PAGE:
Salesforce CEO Marc Benioff may have spearheaded the company's shift into its landmark office tower in San Francisco back in 2018.
But, in today's pandemic economy, Benioff is one of a handful of CEOs championing remote work as the default model for their organisation.
Just three years earlier, the software firm moved into the corporate tower, designating it as the nerve centre of operations for a 75,000-strong workforce.
"We built these gorgeous towers," Benioff said of the company's properties around the world, when he appeared at the recent Code Conference.
Today, employees are "mostly at home – and that’s fine," he said.
This sentiment may be uncommon among other titans of industry, many of whom purportedly reach out to Benioff about their own plans to return to a physical location.
For the Salesforce chief, however, the future holds a different story: employees will only come to congregate for meetings, training sessions, and special events.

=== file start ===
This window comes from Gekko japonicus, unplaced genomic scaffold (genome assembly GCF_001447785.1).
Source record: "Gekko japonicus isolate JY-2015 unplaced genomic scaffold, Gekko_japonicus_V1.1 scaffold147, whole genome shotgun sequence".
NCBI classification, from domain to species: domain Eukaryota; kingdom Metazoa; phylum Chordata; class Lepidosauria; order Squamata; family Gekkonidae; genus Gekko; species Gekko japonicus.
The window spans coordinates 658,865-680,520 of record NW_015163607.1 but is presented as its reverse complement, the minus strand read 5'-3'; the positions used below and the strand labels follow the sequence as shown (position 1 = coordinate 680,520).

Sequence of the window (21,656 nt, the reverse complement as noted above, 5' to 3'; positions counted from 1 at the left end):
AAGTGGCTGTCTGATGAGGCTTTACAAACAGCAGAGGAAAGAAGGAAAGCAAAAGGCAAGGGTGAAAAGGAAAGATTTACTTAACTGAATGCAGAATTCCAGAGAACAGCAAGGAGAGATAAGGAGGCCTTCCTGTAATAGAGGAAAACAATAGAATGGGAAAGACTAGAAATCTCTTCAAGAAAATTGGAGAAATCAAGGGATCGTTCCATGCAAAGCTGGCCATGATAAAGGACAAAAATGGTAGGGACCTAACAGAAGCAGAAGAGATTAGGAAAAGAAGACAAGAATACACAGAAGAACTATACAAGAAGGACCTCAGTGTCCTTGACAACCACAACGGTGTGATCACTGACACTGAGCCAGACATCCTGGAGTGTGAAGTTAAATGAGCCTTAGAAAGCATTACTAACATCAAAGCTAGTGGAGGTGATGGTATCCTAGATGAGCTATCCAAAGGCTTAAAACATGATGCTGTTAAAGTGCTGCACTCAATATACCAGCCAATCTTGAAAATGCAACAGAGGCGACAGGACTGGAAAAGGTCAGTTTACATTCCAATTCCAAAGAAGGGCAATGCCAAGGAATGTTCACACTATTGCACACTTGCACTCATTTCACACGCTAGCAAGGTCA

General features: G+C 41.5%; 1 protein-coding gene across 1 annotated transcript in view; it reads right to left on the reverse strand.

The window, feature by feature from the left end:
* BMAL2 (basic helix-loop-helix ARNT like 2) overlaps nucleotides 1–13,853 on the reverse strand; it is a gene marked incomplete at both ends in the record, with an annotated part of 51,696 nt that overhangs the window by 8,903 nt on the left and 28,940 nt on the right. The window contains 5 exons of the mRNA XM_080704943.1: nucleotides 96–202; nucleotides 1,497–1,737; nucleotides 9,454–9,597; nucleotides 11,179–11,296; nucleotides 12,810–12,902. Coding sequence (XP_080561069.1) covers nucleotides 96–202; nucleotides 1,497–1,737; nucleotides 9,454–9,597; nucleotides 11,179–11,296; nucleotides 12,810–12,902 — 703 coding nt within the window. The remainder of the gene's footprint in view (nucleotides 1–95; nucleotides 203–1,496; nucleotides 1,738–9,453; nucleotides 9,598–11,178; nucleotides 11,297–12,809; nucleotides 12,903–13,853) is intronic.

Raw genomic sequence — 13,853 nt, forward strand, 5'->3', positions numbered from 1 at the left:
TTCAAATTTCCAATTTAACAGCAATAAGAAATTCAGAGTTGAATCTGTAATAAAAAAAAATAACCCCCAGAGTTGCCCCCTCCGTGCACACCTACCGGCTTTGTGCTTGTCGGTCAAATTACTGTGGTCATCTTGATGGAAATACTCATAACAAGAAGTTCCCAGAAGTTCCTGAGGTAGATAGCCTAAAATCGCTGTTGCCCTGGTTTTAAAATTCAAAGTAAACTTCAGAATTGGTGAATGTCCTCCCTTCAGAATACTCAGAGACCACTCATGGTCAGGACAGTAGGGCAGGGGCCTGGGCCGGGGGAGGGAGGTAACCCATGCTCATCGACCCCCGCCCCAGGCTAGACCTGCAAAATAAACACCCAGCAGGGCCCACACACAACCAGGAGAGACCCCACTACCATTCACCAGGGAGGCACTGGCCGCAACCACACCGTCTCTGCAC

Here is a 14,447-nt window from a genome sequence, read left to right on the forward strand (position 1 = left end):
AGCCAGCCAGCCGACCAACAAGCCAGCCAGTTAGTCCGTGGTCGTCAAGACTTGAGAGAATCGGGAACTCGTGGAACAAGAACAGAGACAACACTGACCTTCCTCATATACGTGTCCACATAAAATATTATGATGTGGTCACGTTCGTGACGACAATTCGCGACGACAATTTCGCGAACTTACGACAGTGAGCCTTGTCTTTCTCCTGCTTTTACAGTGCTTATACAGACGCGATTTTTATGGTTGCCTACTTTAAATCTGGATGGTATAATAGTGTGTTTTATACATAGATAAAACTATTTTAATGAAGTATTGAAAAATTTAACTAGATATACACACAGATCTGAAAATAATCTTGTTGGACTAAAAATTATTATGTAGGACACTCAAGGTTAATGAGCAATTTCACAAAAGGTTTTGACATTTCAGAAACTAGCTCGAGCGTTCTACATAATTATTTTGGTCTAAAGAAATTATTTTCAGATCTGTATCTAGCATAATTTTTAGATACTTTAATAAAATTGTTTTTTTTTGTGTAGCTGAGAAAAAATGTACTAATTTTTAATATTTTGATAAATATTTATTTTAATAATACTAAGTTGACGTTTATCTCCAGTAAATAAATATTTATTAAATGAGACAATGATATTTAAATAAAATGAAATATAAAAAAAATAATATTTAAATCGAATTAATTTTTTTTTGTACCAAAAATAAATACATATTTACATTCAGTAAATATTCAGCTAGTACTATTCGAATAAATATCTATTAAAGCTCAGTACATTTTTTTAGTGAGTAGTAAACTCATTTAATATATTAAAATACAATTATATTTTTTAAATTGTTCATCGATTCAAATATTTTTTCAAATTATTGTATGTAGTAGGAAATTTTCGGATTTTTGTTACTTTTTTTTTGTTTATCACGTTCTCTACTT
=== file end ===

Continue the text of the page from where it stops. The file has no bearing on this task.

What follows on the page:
"I’m sorry to all my friends, but we’re not all going back," he said.
Investing in remote/hybrid work
Benioff isn't an evangelist of the work-from-home model for nothing. The WFH revolution that began only as an experiment at the height of lockdowns prompted Salesforce to acquire Slack, another game-changing software that emerged years before the WFH era.
Salesforce purchased the team collaboration platform for US$27.7bn. The company believes the acquisition and the introduction of newer features of the platform are an investment into the remote/hybrid future, particularly into an interactive and immersive workspace.
"An immersive workspace is no longer limited to a desk in our towers," said Brent Hyder, President and Chief People Officer at Salesforce.
"The 9-to-5 workday is dead, and the employee experience is about more than ping-pong tables and snacks."
Hyder believes investing in a work-from-anywhere model will "unlock new growth opportunities" that drive greater equality.
"Our talent strategy is no longer bound by barriers like location, so we can broaden our search beyond traditional city centres and welcome untapped talent from new communities and geographies," Hyder said.